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Rock Band Unplugged Review: Who Needs Strings?

Rock Band Unplugged

The “Rock Band” franchise has cemented itself as one of the best multiplayer party games ever released for a console. The proposition of being able to create a “band” with three other peopled, and be “famous” in under thirty minutes is unquestionably appealing, no matter how you feel about the music included in the game. So, what happens if you take the three friends out of that equation, and substitute the console for a portable system … can “Rock Band” still retain its entertainment value? Surprisingly… it can, and the release of “Rock Band Unplugged” proves that Harmonix can recreate an addictive “Rock Band” experience on the PSP just as well as they can on an Xbox 360, Wii, or a PS3.

It’s a tall order for Harmonix to try to cram a “Rock Band” experience into a different format, but, fortunately, “RB” wasn’t the first game the developers ever made made. Prior to the release of the original “Rock Band” there was “Guitar Hero,” but going even further back, there was a “Karaoke Revolution” or two, and even further back there were two, more abstract rhythm games developed by the gang in Beantown - “Amplitude” and “Frequency.” The concept that eventually evolved into what we now know as rhythm games was at the heart of those two titles - pressing buttons in time with music. Sure, “DDR” had been doing it for a few years at that point, but Konami was using a pad, and feet, instead of a controller and fingers.

Rock Band Unplugged

“Amplitude” and “Frequency” put the timed button presses back into the players hands, and that is the concept that has carried over for the basis of “Rock Band Unplugged.” As the notes scroll from the top of the screen you need to press the corresponding buttons; in this case it’s the up, left, triangle and circle buttons on the PSP. The thing that separates “Unplugged” from its console counterpart is the fact that you are the only member of the band, and it’s up to one player to play all four instruments, using the “L” and “R” buttons to switch between the drum, vocal, bass, and guitar tracks. In order to score big you need to complete as many “phases” of notes (basically just consecutive strings of notes) as possible. The more notes you hit, the more phases you complete, and the more phases you complete the higher your multiplier goes. Also, since it is a “Rock Band” game, you can kick it into overdrive to score even more. The gameplay is tight, well executed, and surprisingly addictive - evoking the “I’ll just play one more song” mentality over and over again.

As far as the game itself goes, it’s as close to the the console versions of “Rock Band” as can be, complete with most of the features included in those games, just scaled back a bit. For example, there’s an entire World Tour mode included in “Unplugged,” and while there are enough gigs to keep you busy for longer than a lot of portable games, there aren’t as many as there are in the console games. The character and band customization is present as well, presenting numerous options for you to tweak your appearance in the game. There’s even a fully functional, in-game, Downloadable Content store. For a small package, there really are a lot of bells and whistles.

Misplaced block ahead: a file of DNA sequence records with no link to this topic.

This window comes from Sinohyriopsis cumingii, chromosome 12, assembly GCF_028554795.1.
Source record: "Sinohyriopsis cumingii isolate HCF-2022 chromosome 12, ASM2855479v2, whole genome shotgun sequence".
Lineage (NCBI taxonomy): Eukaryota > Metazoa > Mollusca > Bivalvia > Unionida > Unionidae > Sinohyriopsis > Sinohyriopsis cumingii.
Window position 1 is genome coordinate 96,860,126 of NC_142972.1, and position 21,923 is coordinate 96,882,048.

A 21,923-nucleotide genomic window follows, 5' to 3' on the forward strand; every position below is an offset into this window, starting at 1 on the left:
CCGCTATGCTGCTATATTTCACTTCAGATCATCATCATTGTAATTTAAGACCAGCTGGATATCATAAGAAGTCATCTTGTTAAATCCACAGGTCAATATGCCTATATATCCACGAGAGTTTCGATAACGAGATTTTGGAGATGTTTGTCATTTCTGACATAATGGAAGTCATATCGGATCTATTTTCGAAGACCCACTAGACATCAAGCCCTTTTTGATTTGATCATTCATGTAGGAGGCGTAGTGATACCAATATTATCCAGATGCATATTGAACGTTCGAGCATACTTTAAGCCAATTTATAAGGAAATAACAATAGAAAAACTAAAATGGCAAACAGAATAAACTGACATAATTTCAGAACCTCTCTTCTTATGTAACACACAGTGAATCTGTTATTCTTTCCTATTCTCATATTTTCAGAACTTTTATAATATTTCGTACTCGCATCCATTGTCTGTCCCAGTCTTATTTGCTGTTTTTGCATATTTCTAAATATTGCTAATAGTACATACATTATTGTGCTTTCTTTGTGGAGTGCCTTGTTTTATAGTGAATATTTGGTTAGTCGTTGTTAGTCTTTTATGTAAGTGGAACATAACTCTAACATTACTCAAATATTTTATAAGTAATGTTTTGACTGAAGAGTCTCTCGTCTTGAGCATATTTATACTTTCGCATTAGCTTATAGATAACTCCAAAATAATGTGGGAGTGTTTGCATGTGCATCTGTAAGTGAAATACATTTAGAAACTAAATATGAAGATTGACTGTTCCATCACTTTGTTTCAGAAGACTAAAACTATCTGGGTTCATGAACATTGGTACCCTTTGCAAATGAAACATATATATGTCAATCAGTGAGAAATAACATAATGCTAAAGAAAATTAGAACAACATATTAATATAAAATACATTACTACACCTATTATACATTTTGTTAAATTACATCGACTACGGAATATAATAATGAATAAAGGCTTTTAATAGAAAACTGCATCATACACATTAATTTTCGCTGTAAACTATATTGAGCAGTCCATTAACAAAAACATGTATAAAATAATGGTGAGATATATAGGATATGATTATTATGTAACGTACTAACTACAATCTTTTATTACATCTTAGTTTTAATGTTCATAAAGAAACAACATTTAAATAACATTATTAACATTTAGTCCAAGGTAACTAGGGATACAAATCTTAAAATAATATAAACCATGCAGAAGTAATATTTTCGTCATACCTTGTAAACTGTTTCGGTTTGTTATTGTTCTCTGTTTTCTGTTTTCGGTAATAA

On top of all the fancy parts of the game, there’s a solid selection of gameplay options as well. I already mentioned World Tour mode, which allows your band to rise to fame from the ground up, but there’s also the obligatory Quick Play (beat your high score), along side Band Survival (every note counts) and Warmup (just one instrument) modes. This selection of modes really opens up the replayability, and doesn’t force you to be beholden just to the career mode.

Rock Band Unplugged

However, for everything that “Unplugged” does have, one of the biggest things that it is missing is some form of multiplayer. I get that the game is a solo experience, but it still would have a been nice to try to offer a piece of what makes the console version of the game so stellar on the portable system. On top of that, if you’re going to nit-pick - the graphics aren’t too shinny, and some people may think that the cuts that Harmonix made may have left the game a skeleton of the franchise (those people would be wrong, but they might still say it). There also isn’t a huge selection of songs, and pretty much all of the ones that are there can be found in the console version of the game. Again, not a huge problem, but someone’s going to complain about it, and besides, the proposition of DLC makes up for that a bit.

Whatever way you look at “Rock Band Unplugged” it’s a great portable version of its console counterpart. It’s so good, it’s almost a bit of a shame that it out on a lame duck handheld, but I suppose it’s still in better shape than “Guitar Hero” and the DSi. “Unplugged” is a great game, that offers some highly addictive gameplay in bite size, portable portions, and it’s a great way for anyone that likes to listen to music the option to interact with it while they’re on the go.

Rating: ★★★★½


“Rock Band Unplugged” was developed by Harmonix Games and released for the PSP by MTV Games and EA on June 9th, 2009.

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